9. That’s interesting that you didn’t like this! Yes, the mysoginist comments annoyed me, but after having read this just after reading Middlemarch, I appreciated Hardy’s story-telling abilities and, like you mentioned, his strength in developing his characters. I enjoyed, but did not love, this book.

    Here’s my review — http://thebluebookcase.blogspot.com/2010/04/published-1874-its-about-story-of.html

    • I enjoyed this book at times, but at other times – particularly during his descriptions of the countryside – I had force myself not to skim through the paragraphs. Bad, Ilona!

      Congratulations on finishing Middlemarch – I’m really glad it’s not on my list, because I don’t think I’m going to like it at all. Off to read your Far From the Madding Crowd review…

  10. “Tess of the d’Ubervilles ” – I read this one and I saw a very good R.Polanski’s movie, based on the book. Perhaps Hardy was not a mysoginist but why oh why his heroine behaved the way she behaved (I don’t want to spoil anyone so I won’t elaborate – read the book) ? I think it was supposed to be one big fat warning – a beautiful woman is a handful and can be deadly!

    • Maybe he didn’t “hate” women, but he certainly saw them as the weaker sex. Which is kind of condescending: here, let me help you by speaking out against social customs because you certainly can’t help yourself. Oh and have a pat on the head too.

      I have to read Tess of the d’Ubervilles as it’s on my list, but probably not for a while. I try to mix it up :)

  11. Again, I must profoundly disagree. In no way shape or form did Hardy view women as “weaker sex.” In fact, quite the opposite. I strongly urge you to read more Hardy, as I believe that he, himself, will convince you that you are mistaken. One simply cannot simply classify the characters of Tess Durbeyfield, Eustacia Vye, or Sue Bridehead as representative of the “weaker sex.”

    Frankly, I would like to resume this discussion after you’ve read some more of Hardy’s fiction. These are arguably some of the most stunningly amazing women of fiction.


    • Let me give you some reasons why I believe Hardy thought of women (at least at the time of writing Madding Crowd) as the weaker sex:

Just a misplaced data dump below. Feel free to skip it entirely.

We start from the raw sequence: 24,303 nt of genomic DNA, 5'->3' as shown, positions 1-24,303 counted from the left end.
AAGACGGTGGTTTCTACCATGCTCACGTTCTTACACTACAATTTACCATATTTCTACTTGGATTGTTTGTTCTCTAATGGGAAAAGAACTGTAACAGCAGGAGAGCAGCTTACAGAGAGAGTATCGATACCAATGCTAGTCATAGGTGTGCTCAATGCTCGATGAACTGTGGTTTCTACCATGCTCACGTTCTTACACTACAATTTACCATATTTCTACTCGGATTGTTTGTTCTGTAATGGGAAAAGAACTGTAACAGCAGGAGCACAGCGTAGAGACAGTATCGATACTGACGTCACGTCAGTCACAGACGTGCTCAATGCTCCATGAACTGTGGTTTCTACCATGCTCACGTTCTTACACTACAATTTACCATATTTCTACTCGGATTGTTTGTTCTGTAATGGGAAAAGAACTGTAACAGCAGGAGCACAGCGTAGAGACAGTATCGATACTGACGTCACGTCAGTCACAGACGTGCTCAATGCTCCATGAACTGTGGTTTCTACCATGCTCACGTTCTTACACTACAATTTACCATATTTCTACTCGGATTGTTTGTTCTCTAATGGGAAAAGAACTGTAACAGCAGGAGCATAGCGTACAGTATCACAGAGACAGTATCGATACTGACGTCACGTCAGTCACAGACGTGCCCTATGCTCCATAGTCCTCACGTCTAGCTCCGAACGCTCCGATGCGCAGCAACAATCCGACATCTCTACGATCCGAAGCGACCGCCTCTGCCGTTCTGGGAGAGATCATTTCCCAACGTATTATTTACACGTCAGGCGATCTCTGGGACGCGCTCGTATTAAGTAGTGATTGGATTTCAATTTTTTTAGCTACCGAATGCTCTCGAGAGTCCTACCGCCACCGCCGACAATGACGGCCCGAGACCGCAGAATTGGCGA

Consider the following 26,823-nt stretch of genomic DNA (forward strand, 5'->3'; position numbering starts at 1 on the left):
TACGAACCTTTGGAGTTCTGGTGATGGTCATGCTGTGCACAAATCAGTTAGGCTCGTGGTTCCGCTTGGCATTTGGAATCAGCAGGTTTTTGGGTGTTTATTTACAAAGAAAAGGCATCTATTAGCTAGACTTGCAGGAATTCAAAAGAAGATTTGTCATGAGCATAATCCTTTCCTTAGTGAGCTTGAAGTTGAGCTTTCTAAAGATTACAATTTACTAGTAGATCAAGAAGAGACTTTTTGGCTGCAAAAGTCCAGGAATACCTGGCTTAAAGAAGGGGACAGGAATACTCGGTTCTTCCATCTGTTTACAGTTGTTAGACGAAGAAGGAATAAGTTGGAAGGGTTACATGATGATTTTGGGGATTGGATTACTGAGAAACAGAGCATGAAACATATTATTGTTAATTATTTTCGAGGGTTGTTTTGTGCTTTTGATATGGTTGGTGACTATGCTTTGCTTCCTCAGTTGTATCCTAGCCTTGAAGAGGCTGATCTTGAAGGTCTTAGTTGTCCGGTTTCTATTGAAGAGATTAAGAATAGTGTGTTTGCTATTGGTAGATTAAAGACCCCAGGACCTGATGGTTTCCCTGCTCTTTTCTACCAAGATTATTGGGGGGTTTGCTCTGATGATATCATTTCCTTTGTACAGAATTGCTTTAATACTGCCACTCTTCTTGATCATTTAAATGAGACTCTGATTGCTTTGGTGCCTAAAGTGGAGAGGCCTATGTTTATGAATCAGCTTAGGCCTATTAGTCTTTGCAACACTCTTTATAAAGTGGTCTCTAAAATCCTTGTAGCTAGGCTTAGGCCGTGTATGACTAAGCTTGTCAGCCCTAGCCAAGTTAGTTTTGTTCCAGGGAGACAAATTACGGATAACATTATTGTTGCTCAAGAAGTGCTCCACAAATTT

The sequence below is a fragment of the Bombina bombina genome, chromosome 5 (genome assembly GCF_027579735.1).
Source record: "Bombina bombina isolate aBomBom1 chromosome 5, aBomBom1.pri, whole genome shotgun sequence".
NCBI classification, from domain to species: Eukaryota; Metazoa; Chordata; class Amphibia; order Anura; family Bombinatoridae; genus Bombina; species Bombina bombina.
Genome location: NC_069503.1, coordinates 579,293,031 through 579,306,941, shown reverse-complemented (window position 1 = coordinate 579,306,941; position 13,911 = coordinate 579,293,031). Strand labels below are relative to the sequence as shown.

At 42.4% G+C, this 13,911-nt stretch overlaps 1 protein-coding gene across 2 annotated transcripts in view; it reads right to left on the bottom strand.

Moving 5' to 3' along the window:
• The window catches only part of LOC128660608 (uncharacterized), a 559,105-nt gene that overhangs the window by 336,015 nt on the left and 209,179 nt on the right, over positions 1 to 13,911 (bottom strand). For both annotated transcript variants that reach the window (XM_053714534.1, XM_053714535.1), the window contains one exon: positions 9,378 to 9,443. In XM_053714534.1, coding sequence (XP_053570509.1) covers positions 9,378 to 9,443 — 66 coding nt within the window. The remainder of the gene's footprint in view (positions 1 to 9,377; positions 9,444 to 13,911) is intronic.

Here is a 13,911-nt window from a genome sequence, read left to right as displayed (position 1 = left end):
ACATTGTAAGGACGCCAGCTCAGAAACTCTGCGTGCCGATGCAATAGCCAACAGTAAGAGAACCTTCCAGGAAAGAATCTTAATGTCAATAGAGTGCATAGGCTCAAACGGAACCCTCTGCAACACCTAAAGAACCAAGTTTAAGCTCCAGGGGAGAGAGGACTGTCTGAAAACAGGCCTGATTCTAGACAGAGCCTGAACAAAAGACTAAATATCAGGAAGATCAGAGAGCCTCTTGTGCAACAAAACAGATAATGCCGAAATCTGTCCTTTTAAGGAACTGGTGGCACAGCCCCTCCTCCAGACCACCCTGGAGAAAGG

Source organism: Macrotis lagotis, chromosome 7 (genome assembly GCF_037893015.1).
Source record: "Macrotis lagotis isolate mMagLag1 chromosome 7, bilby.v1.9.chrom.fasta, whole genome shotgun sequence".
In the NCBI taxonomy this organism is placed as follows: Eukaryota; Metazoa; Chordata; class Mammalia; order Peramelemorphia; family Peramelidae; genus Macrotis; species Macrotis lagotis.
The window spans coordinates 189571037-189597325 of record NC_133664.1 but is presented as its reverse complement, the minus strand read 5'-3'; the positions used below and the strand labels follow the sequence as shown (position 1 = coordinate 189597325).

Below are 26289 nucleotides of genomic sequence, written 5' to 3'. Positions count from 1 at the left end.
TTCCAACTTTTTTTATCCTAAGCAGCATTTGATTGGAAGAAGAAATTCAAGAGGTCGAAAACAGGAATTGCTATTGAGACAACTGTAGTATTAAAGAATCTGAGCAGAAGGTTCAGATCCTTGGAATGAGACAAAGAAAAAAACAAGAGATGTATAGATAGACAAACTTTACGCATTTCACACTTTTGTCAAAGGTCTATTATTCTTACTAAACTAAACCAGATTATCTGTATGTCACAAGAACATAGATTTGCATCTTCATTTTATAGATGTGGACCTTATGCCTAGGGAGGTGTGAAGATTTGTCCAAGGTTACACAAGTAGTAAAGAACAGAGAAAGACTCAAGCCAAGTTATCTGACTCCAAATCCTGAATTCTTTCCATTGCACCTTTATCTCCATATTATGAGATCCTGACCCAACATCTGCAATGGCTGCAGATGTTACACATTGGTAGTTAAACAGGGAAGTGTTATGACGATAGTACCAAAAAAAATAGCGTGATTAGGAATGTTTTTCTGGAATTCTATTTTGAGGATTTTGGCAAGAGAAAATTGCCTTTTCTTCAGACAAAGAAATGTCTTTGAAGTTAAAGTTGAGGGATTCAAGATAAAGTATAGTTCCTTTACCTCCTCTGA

– The narrator’s (note: not the characters’) comments interspersed every few pages about how weak women are; not exactly the actions of a someone who was trying to further the woman’s cause. It would kind of be like me saying I support gay rights, yet writing a book with plenty of homophobic statements – it just doesn’t compute.

      – Bathsheba’s every deed was ruled by fate – she was always reacting to her environment. Sure she was ballsy, but she quickly had to acquiesce to the wishes of the men in her life: Oak’s farming experience, Troy’s demands to do as her husband says, Boldwood’s marriage proposal which she has to accept including the fact that he would control her farm (which Oak was running by then anyway). Not to mention that the narrative punished her for her actions in regards to Troy, particularly as the ending (her marriage to Oak leading them both to be happy) was contrived.

      – Nearing the end of the book, the text reinforces that rebellion will be stopped, sooner or later, for the community’s best interests. Pretty much every single action Bathsheba took that looked strong (turning down Oak & Boldwood’s marriage proposals because she didn’t want to be under the rule of her husband unless she loved him, and her running the farm for approx half the book) or an action that was typically female (her vanity, which is killed off at the end of the book) is classed as rebellion and, therefore, wrong.

      You can campaign for animal rights, but you don’t have to think that every animal’s intelligence and disposition is on par with a human’s. So, sure, Mr Hardy was troubled by standards of his time, but that didn’t mean he believed women were the stronger sex (or equal to men in those arenas – though he wanted women to be treated the same as men and given equal rights). I don’t need to read the other books – they could be different or the same – but this one certainly is sexist. I’m not sure if you have studied literary criticism, but I’m of the mind that you analyse the text for your conclusions on the story, rather than the analysing the author. Yes, this book is sexist. Whether it was written that way consciously or unconsciously by Hardy doesn’t change that fact.